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7 Responses to “Notes From Underground: Laboring to Comprehend Gary Cohn’s CNBC Interview”

  1. Gil Harris Says:

    If Wall St. is fleecing the pension funds (which no doubt they are), then shame on the pension fund morons—-why don’t they cut themselves better deals? Yea—you’re for a free market, aren’t you?

    • Yra Says:

      Gil–see what Steve Ratner and others in the play to pay game work and prevent the better deals.Pension board set ups are for novices and just are puppets as the sell side runs them around–see Orange County and Robert Citron and if you can read F.I.A.S. C.O by Frank Partnoy–the best expose on the abuse of the pension funds by wall street

  2. Chicken Says:

    Managing OPM is great work if you can get it. Meet the new boss.

    “it’s doubtful that tax cuts will make it to the worker in any direct way.”

    Such an optimist? Not even indirectly! 🙂

    According to 60 Minutes tonight, even FEMA is conspiring.

  3. David Richards (@djwrichards) Says:

    You mean the China, the currency manipulators? LOL
    Yuan advanced for a record 14 consecutive day today.
    Is that what Trump & Munchin are complaining about? haha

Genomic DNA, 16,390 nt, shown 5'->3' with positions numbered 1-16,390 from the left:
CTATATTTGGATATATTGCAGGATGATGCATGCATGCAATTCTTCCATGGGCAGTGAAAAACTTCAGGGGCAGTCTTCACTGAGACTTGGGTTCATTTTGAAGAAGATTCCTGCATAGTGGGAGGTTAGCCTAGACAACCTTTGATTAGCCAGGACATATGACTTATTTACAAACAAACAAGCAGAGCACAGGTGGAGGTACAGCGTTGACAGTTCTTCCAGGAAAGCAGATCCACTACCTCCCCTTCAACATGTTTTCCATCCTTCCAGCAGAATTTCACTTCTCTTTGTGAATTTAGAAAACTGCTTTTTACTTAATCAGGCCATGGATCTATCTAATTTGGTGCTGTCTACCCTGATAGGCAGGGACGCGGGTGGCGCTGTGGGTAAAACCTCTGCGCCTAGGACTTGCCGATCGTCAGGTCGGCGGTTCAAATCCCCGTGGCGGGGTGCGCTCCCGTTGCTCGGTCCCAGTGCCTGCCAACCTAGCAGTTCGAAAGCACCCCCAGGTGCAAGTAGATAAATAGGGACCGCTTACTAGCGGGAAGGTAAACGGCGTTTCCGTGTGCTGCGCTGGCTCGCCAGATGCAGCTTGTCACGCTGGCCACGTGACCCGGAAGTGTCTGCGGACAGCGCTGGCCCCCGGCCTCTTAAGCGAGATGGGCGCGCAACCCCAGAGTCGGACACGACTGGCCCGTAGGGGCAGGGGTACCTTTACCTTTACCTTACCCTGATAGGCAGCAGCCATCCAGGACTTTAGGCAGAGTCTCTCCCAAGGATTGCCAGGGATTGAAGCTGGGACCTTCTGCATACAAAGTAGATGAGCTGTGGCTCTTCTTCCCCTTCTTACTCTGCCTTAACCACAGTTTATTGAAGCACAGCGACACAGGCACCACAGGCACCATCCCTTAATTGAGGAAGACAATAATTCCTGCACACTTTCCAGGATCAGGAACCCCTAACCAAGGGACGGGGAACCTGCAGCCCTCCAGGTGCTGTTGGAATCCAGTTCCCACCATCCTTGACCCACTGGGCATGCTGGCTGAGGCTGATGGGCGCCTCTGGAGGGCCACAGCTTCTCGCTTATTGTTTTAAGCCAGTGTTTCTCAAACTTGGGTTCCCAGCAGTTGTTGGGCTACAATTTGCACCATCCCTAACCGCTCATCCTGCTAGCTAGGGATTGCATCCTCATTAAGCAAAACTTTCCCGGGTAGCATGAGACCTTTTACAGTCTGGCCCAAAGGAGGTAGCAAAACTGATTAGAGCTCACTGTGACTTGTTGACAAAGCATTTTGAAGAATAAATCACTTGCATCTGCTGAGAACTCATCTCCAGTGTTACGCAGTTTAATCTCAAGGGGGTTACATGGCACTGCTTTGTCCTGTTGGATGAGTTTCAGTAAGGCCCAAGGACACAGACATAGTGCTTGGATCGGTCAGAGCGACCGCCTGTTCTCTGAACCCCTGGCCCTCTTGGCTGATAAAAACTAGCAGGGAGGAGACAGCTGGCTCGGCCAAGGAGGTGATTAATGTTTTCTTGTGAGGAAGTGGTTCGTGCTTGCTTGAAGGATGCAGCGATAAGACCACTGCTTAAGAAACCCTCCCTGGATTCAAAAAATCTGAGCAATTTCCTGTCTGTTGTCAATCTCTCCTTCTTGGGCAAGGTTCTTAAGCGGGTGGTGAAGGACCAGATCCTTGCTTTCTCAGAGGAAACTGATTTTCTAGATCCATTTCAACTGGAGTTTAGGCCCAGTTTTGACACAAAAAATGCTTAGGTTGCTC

The Trump admin’s threat of initiating trade sanctions against China, while perhaps popular among a key segment of his political base, is naive and counterproductive. Apart from China being the second largest trading partner, the risk is that China owns 90% of the world’s supply of rare earth metals, without which life in the US would technologically revert to the 19th century in fairly short order according to experts, who also say it would take up to twenty years to build an alternative domestic supply of rare earth metals. Previously, the Japanese decided to sanction trade with China over disputed islands in the South China Sea. The Chinese threatened to cut supplies of their Rare Earth Metals, which would have mortally wounded Japan Inc. Instead, normal trade resumed, Japan Inc continued on happily and China proceeded with its occupation in the South China Sea.

  4. David Richards (@djwrichards) Says:

    That unfortunate call by the global macro gurus has nothing on short-side bears Jim Chanos and Gordon Chang. Reference the book The Coming Collapse Of China, released in July 2001. Oops.

  5. mikegre2014 Says:

    Today T-bill auction for 28 day paper…

    Term: 4-Week
    High Rate: 1.300%

    • Yra Says:

      Mikegre–yes and immediately dropped to 1.25%—as Peter Boockvar wrote today–its a hissy fit driven by an irrational fear of not getting paid by the expected debt–but the U.S. Treasury will not default—at not in this way and at this time.Will it ever happen ?Well its got as high a probability as NOKO building a thermonuclear weapon